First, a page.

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Phredley Brown — the Southfield-bred musical director for Bruno Mars — has performed at the Grammy's multiple times, played the Super Bowl show, and has shared the stage with top-notch artists like Pharrell Williams, the Red Hot Chili Peppers, and Rihanna.

 

Now, he is coming back to his hometown to perform his own material. The Dec. 28 concert will benefit the Music Hall Center for the Performing Arts, and Brown will be joined by his band, his sister and Detroit recording artist Alesha Nicole, and drummer Paul Loose.

This is the first time in five years that Brown will be performing with his own band in Detroit. He just returned from a two-year tour with Bruno Mars, and while on break, he's been writing, producing, and recording songs for his debut album, which he says will be a mix between soul, rock and adult contemporary music.

"One of the main reasons I wanted to come home and do this show is to put a bunch of material I have written up on its feet and see how it feels live and see what kind of response I will get," says Brown via phone from L.A., where he currently resides. "The songs have been written over the course of the tour so I'm excited for people to hear them and I can't think of a better place to do this than at home."

Musical upbringing

Music has always been a part of Brown's life and he's been playing since the age of 3. It was at that age that he asked his mother, who at the time was a private music teacher, to stop teaching other students and to focus on training him.

"She taught during the day at the Bussey Center and would teach lessons at night, so I would see her spending this one-on-one time with kids, and I was like she should be spending this one-on-one time teaching me. She was very gracious that she never told me no, so I just developed this ability to pick up whatever instrument I could find and make it work for me," says Brown.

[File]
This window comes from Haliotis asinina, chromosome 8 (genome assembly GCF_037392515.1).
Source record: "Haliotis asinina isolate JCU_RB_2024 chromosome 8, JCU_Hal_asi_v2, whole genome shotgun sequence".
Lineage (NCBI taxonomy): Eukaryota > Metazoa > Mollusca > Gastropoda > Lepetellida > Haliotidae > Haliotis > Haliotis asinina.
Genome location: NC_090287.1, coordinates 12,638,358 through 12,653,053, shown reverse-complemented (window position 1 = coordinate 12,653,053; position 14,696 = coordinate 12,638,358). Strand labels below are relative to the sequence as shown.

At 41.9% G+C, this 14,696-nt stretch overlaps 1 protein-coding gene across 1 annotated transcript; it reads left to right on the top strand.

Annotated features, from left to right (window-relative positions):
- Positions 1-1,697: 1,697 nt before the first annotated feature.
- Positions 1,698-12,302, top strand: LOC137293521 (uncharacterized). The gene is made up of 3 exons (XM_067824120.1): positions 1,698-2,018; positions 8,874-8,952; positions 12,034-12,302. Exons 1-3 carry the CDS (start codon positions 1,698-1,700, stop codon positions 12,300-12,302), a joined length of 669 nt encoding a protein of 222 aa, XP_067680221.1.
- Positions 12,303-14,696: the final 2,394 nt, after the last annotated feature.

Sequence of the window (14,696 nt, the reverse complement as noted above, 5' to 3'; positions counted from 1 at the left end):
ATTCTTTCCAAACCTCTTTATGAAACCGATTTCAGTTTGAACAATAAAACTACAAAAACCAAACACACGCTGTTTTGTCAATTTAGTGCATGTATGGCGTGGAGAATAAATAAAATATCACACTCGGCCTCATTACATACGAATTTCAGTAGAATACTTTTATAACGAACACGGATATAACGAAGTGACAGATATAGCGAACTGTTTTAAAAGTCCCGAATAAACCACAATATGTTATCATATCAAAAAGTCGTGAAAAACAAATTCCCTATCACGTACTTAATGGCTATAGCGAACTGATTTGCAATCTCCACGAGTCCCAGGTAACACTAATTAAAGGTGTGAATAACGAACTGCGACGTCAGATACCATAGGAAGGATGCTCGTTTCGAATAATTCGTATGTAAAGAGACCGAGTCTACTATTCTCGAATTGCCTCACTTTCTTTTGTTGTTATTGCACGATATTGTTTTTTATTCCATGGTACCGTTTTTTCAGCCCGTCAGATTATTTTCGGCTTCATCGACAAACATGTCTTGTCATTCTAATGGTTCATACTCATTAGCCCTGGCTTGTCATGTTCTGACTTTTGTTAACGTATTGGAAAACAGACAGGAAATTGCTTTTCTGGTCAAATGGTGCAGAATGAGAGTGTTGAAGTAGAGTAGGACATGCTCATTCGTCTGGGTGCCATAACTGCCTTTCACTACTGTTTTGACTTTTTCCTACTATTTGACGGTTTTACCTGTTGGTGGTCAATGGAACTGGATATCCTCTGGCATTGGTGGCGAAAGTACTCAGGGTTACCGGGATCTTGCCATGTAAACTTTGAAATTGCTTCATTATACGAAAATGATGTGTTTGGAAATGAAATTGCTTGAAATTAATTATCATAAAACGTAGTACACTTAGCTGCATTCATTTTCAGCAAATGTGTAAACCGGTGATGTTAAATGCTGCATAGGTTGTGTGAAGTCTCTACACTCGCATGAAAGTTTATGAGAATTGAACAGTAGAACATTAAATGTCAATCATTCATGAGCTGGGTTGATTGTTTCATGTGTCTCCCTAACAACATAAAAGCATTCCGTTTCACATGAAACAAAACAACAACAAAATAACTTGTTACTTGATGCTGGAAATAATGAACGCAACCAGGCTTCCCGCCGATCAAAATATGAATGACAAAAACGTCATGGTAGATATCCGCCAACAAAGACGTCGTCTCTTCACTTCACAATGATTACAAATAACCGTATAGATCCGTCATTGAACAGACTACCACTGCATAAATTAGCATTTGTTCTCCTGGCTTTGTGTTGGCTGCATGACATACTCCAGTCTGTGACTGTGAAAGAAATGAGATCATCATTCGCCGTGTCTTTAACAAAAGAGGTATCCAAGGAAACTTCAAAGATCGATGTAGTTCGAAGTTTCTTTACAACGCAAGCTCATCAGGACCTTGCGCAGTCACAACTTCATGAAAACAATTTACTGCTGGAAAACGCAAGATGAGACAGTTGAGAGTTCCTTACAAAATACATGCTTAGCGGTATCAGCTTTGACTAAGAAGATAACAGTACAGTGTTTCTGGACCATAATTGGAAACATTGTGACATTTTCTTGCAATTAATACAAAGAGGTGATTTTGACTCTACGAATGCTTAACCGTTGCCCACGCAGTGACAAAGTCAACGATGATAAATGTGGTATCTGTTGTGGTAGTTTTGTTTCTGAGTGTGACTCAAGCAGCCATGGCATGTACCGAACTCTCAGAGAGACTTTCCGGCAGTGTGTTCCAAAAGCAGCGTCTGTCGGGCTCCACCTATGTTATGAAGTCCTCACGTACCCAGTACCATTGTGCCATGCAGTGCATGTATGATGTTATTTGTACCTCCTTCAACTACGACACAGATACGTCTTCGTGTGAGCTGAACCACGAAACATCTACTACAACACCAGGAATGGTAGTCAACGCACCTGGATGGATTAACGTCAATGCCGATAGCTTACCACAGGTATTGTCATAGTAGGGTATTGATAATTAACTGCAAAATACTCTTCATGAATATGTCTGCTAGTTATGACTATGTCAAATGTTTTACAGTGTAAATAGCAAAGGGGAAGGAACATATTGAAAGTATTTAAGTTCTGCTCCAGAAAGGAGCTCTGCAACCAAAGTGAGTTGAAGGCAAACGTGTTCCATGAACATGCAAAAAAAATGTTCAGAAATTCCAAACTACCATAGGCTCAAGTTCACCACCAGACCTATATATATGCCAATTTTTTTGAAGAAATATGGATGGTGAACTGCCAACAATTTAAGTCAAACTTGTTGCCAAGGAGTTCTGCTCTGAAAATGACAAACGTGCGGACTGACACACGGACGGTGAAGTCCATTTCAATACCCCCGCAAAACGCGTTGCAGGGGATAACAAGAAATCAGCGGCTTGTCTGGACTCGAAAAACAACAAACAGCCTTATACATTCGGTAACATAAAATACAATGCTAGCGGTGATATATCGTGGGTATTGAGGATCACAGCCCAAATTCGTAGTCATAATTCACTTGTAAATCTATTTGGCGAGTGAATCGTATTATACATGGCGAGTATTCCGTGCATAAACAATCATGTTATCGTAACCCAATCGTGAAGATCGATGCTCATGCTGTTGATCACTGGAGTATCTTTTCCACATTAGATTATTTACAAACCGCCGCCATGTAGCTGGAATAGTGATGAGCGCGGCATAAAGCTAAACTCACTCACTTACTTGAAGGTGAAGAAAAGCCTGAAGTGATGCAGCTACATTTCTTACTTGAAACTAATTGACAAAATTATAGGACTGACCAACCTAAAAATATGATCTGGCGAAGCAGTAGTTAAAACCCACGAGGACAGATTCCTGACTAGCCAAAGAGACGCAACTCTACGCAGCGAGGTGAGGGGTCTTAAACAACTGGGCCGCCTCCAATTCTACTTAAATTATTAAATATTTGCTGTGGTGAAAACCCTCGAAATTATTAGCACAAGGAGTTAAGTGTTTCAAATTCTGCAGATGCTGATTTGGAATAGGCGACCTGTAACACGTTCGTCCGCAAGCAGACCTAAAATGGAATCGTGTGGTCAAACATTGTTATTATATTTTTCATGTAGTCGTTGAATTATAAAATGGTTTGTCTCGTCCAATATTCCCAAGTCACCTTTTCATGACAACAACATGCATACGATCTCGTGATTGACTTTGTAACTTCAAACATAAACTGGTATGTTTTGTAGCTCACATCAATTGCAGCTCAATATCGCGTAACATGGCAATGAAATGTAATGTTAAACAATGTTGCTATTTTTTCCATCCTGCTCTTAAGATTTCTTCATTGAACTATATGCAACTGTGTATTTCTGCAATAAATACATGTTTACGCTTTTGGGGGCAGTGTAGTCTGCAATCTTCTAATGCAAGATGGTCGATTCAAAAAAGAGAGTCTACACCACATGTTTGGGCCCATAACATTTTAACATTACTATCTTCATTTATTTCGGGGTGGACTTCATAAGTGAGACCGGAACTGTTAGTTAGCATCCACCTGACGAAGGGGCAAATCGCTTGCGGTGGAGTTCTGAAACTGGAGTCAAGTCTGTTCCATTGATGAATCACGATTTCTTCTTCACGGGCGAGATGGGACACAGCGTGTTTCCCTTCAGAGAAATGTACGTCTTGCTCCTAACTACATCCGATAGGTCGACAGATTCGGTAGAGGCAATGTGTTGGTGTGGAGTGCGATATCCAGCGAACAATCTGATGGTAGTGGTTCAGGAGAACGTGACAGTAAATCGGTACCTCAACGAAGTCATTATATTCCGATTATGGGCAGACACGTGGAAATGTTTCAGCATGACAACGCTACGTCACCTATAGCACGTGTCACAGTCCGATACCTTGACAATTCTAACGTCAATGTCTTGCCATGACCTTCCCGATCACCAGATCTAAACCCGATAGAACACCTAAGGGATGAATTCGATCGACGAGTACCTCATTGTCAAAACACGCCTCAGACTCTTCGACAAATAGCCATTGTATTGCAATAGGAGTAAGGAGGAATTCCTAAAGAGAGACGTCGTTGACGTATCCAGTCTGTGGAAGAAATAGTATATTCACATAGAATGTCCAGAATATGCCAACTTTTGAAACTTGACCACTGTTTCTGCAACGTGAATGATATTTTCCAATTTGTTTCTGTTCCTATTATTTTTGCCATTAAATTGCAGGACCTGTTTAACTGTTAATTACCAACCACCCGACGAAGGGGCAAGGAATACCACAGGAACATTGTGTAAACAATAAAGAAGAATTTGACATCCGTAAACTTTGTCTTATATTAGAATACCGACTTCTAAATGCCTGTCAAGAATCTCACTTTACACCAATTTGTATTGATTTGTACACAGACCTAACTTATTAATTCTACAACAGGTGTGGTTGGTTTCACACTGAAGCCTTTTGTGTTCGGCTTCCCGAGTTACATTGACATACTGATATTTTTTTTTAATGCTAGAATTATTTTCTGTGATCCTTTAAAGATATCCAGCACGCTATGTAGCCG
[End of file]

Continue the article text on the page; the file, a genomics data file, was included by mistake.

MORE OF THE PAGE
He grew up playing horns, and while attending the Roeper School in Birmingham, he played the trombone in the jazz band. The academic side of music, however, didn't fit Brown, so after attending the University of Michigan for five weeks, he left and decided to pursue music full time.

His musical education came mostly from playing in local bands in metro Detroit as well as his job as a dueling pianist, where he sat at a piano at a bar and people gave him requests to play. Brown says he had to know how to play everything from AC/DC to Elton John.

Big break

After playing in bands for about several years, Brown relocated to California in 2009 and continued gigging and building connections which eventually led to his encounter with Bruno Mars in 2010. A mutual friend introduced Brown to Mars when he found out that Mars needed a bass player for one of his shows.

That gig led to Brown playing with Mars’ band on multiple occasions. Eventually he became a member of the band, and a month after joining he was hired as Mars’ musical director.

Brown came into the band at a prime time just as Mars first album “Doo-Wops & Hooligans,” was released. "When I joined, we were playing in front of 200-400 people, sometimes bars, clubs, and little theaters and within six months we grew to playing in arenas," says Brown.

Of all of the amazing experiences Brown has had as a musician, performing at the Super Bowl earlier this year was the icing on the cake. Mars' performance on the Super Bowl currently holds the record for the most viewed halftime performance in history.

"I will never forget standing on the Super Bowl stage and playing ‘Treasure’ — a song I helped write and record," Brown says.

Coming home this month will be another life-changing experience for Brown, who says he is really looking forward to giving an intimate performance for all of his loved ones to enjoy.

"When I come home, I barely have enough time to catch up with friends and family, so it’s a great opportunity for me to be able to see people who haven't been able to catch me on TV or on tour," he says.

By Veronica Grandison

The details: Phredley Brown will be performing at the Jazz Café on Sunday, December 28 at 8p.m. Tickets are $10 and can be purchased on the Jazz Café website: http://www.jazzcafedetroit.com.

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